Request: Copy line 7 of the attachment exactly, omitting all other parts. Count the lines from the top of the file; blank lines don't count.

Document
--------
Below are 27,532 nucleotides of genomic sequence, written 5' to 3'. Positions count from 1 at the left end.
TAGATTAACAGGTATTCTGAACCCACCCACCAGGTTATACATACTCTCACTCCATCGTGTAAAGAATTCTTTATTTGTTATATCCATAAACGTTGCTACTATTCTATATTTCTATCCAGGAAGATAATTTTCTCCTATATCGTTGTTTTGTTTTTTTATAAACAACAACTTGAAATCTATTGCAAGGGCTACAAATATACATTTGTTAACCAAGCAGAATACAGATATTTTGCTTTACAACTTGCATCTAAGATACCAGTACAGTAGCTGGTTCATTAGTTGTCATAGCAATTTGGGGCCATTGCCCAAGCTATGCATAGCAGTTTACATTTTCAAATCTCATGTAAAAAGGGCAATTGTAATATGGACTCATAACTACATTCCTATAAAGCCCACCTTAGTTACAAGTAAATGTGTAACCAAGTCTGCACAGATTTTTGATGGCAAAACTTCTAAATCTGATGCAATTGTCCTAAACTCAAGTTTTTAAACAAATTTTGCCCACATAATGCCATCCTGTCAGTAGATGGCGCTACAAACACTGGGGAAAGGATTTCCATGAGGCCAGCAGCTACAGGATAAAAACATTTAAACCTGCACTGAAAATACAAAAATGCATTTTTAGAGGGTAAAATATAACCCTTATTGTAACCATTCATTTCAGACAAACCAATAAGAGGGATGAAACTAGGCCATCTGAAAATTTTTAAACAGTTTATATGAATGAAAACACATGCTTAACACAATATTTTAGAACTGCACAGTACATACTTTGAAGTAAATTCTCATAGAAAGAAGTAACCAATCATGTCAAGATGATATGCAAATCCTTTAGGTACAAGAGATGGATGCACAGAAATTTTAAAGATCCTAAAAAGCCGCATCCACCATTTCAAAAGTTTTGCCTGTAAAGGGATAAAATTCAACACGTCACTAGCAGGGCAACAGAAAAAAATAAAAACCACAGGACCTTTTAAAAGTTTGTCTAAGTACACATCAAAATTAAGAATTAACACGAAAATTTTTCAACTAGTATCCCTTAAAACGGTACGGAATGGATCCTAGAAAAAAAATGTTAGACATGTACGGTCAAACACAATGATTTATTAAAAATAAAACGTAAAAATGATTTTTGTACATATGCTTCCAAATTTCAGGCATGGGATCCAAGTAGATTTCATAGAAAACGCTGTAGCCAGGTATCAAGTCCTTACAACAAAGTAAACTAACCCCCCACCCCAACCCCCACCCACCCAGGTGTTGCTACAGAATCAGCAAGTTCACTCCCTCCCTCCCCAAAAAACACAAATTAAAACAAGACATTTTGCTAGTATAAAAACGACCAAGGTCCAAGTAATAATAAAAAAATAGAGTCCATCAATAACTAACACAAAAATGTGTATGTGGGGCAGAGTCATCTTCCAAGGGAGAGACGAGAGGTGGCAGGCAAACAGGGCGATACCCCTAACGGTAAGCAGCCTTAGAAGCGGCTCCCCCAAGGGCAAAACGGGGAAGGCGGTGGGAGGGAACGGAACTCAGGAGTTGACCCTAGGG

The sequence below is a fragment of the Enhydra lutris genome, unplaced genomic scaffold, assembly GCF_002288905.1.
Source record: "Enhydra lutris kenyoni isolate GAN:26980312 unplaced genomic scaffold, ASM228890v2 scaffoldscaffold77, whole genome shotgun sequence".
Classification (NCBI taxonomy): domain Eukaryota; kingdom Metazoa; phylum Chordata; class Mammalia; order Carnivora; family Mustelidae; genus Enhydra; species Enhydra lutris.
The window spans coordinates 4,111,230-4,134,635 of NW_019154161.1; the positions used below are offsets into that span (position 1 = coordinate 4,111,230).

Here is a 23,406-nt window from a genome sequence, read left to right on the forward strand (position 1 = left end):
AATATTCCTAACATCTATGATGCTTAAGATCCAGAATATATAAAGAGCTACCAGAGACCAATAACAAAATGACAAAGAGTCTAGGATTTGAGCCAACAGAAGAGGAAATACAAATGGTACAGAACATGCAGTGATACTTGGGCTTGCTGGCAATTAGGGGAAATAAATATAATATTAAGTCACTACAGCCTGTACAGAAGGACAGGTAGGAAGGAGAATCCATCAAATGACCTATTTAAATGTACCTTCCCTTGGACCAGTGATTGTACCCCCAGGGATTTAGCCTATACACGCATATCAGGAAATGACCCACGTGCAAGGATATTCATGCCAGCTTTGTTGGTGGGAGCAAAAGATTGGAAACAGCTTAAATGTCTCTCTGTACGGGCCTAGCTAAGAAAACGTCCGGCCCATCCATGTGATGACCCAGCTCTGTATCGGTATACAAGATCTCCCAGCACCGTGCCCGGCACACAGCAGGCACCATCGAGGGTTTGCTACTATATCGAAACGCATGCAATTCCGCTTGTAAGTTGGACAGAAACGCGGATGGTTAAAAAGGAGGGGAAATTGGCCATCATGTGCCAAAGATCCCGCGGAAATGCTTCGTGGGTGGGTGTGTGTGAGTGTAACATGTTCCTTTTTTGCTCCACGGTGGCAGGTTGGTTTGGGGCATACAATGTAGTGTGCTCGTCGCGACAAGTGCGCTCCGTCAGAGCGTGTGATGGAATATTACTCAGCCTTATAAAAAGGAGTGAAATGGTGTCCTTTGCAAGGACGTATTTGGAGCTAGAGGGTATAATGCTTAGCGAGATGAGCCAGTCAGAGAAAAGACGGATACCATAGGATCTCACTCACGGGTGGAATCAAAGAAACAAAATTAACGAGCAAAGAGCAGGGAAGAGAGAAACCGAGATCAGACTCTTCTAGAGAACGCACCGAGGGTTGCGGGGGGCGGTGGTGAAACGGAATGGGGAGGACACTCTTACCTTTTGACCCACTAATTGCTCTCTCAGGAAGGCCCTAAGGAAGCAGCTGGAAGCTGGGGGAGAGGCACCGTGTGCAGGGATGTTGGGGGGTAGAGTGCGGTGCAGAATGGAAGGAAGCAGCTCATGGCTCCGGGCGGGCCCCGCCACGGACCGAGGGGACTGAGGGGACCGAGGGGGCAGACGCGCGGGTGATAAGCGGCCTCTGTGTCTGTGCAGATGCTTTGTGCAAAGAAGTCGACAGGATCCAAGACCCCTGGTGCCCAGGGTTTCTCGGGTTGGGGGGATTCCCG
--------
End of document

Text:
Here is a 23,406-nt window from a genome sequence, read left to right on the forward strand (position 1 = left end):